Fostering Murrow's Legacy
The Edward R. Murrow Forum on Issues in Journalism is an opportunity to examine current events through the eye of one of the 20th century's most influential reporters.
In the title of one of his seminal television programs, influential broadcaster Edward R. Murrow entreated his viewers to "See It Now." In that spirit of education and exploration, the question posed by the second annual Edward R. Murrow Forum on Issues in Journalism, which takes place Apr. 9 at Tufts, is "What Would Murrow See Now? How the Press Covers War and Conflict."
Though Murrow has passed on, his legacy continues to inspire the way journalism is executed. "For a lot of people, Edward R. Murrow really defined the way a foreign correspondent covers conflicts and war," says Julie Dobrow, director of the Communication and Media Studies program in Tufts' Experimental College and organizer of the forum.
The forum, co-sponsored by The Edward R. Murrow Center of Public Diplomacy at The Fletcher School and Jonathan M. Tisch College of Citizenship and Public Service, both celebrates Murrow's contributions and examines the pressing issues of the day. "What we want to be doing is simultaneously taking a look back at somebody who was an important journalist in this country and around the world and then thinking about what his legacy means and reflecting on contemporary issues in journalism," says Dobrow.
Murrow was known for his hard-hitting reporting, such as his accounts of the Blitz in his famous World War II radio broadcasts from London and his chilling description of the Buchenwald concentration camp upon its liberation in 1945. Murrow's direct approach had both its supporters and detractors, but his impact on the field is undeniable.
"In one sense, what is regarded almost as advocacy journalism today and is often criticized, I don't think he would criticize at all," says Crocker Snow, director of the Murrow Center and a former war correspondent. "I think he'd feel comfortable and good about some of the writing and the TV and radio reports that had some passion and personality in them. His personality and attitude was certainly reflected in what he did."
Murrow's influence can be partially attributed to his initial medium. While radio is not considered flashy technology nowadays, back then it helped foster a sense of community that compounded the impact of the news it relayed.
"When Americans listened to Murrow on the radio, they clustered around and heard it together in families and neighborhoods," says Paul Joseph, a professor of sociology and director of the Peace and Justice Studies program at Tufts. "It's not only what the information is, but what are the conditions in which you perceive and absorb that information?"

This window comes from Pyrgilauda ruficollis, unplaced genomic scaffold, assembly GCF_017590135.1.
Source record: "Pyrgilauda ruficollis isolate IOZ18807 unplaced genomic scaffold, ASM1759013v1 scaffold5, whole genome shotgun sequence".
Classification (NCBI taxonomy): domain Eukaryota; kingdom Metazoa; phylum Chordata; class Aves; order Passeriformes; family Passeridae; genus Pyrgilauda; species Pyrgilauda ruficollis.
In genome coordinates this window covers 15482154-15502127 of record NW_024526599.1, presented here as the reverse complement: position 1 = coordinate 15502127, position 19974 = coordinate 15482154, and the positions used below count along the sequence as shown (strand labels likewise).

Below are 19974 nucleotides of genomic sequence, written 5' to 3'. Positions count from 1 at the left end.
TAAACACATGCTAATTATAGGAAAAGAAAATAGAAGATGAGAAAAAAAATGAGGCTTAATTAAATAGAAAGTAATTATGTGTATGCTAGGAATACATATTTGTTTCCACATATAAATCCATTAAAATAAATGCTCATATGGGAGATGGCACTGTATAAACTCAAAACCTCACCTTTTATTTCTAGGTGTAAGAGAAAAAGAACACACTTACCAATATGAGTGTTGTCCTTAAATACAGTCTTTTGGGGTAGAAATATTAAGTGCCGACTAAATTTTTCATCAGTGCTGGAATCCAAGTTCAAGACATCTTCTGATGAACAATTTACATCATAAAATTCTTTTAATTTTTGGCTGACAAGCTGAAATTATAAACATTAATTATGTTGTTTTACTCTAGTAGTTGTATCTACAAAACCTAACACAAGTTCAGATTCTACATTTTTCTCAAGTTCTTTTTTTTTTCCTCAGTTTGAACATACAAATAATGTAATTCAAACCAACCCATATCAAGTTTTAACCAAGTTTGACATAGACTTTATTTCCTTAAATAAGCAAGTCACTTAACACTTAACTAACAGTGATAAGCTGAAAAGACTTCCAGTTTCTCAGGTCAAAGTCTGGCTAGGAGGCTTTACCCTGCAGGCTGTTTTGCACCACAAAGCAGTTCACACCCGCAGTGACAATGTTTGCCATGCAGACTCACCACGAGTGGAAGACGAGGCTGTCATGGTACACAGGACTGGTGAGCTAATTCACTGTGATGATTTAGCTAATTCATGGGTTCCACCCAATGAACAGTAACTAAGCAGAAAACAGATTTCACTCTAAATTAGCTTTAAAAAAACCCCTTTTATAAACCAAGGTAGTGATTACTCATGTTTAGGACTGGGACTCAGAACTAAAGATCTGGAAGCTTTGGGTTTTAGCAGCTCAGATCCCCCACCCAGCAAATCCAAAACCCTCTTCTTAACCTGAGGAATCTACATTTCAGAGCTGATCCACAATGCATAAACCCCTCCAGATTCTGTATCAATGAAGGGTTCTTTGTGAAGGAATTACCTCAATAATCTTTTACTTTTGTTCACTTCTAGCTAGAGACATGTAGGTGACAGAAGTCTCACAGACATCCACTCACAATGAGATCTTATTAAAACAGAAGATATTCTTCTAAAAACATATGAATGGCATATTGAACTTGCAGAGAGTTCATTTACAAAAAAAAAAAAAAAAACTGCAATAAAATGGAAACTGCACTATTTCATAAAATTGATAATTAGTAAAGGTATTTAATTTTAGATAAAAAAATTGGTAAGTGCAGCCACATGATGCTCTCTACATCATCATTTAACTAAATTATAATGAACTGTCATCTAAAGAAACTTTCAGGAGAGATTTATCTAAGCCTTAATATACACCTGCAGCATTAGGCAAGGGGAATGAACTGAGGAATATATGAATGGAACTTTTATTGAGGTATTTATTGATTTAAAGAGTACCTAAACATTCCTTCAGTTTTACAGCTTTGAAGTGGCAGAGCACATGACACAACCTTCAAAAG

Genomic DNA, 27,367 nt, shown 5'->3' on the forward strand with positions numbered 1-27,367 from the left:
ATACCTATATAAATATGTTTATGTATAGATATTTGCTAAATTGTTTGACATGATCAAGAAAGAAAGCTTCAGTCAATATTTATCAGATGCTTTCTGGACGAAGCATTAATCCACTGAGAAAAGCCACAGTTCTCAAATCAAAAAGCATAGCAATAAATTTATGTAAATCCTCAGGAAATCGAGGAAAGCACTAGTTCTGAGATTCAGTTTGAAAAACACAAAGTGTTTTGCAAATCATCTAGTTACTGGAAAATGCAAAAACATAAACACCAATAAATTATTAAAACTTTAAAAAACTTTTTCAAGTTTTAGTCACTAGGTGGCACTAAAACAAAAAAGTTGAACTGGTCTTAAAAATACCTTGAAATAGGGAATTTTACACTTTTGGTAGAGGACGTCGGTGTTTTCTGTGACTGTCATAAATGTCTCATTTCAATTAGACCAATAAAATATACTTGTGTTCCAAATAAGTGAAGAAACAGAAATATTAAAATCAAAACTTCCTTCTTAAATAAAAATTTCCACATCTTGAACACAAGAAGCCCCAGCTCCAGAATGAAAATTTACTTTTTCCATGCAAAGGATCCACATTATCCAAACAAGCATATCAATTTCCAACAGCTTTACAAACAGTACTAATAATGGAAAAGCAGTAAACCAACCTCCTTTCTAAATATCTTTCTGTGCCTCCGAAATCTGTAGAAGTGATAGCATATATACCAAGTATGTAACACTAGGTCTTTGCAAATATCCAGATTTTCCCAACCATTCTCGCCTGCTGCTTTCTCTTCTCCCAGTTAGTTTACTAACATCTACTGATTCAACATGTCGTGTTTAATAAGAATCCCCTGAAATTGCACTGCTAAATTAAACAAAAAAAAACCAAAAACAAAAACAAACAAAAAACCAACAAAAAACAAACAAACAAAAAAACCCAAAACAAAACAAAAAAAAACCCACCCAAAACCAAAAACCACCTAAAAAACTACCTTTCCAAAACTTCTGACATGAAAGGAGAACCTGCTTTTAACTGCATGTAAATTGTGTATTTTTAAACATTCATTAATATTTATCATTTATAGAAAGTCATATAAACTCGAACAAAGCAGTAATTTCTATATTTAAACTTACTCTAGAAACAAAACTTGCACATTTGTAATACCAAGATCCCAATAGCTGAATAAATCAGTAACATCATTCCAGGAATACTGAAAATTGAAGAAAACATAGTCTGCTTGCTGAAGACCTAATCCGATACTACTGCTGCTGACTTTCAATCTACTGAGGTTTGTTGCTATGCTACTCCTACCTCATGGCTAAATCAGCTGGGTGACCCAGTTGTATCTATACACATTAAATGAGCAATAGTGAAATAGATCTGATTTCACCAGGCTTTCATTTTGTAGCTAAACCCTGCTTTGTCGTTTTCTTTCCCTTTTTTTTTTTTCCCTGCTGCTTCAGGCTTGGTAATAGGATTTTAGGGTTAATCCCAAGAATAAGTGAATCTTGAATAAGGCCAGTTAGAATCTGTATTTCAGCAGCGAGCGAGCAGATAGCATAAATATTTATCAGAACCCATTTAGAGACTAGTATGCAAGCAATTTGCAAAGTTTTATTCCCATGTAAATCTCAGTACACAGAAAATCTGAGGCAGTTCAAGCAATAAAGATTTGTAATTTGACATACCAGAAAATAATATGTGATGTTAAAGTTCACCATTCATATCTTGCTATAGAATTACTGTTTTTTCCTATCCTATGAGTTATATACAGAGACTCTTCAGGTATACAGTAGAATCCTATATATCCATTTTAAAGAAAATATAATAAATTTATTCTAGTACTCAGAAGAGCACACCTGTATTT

While people may have more media to choose from today, Joseph says it can often be harder to get clear information.
"There are much more difficult, challenging questions about what our society is, what our leadership structure is and who we are," says Joseph. "It is much more of a challenge [to sort through], in some ways, than the information we got from Edward R. Murrow."
Crocker Snow, director of the Murrow Center at Tufts.
Snow agrees. "I think [Murrow] would be absolutely astonished at the profusion of information that the consumer has to select and pick from. He was the sole voice from Britain during the worst parts of the Battle of Britain. There was no competition. Now it's almost exactly the opposite."
Issues like these are ones that the Murrow Forum aims to address. The forum launched last year amid a confluence of well-timed events: the addition of more documents to the collection of Murrow's papers housed at Tufts, the release of the film "Good Night, and Good Luck," which chronicled Murrow's campaign against McCarthyism, and former NBC News President Neal Shapiro teaching a class at Tufts on broadcast news. Former ABC "Nightline" anchor Ted Koppel moderated a panel of experts discussing "The U.S. Press and the World."
This year, former CBS Evening News anchor and current global correspondent for HDNet Dan Rather will moderate the panel, which features Kimberly Abbott, North American media adviser for International Crisis Group; Dave Marash, an anchor for Al Jazeera English; Boston Globe special projects reporter Charles Sennott; and Commander Joseph "Cappy" Surette, public affairs officer with the U.S. European Command Liaison Office.
Dobrow says the Murrow Forum fuses the strong interest in communications at Tufts—the CMS program is the largest interdisciplinary minor at the university—and the campus-wide focus on global affairs and civic engagement.
"The combination of all those things is sort of a perfect storm in putting together an event like the Murrow Forum," she says.
Profile written by Georgiana Cohen, Office of Web Communications
Homepage photo: U.S. Marine Cpl. Jonathan Santiago takes off his helmet on top of his Amphibious Assault Vehicle after a patrol in Karabilah, Iraq, seven miles from Syria, on Dec. 1, 2005. (Jacob Silberberg (A'02) / Associated Press)
Other photos: Additional Iraq photo by Jacob Silberberg (A'02), Associated Press; Current screen images courtesy of Adrian Baschuk; Murrow photo from Tufts Digital Collections and Archives; Paul Joseph photo by Joanie Tobin, Tufts University Photo; Crocker Snow photo by Melody Ko, Tufts University Photo
This story originally ran on Apr. 9, 2007.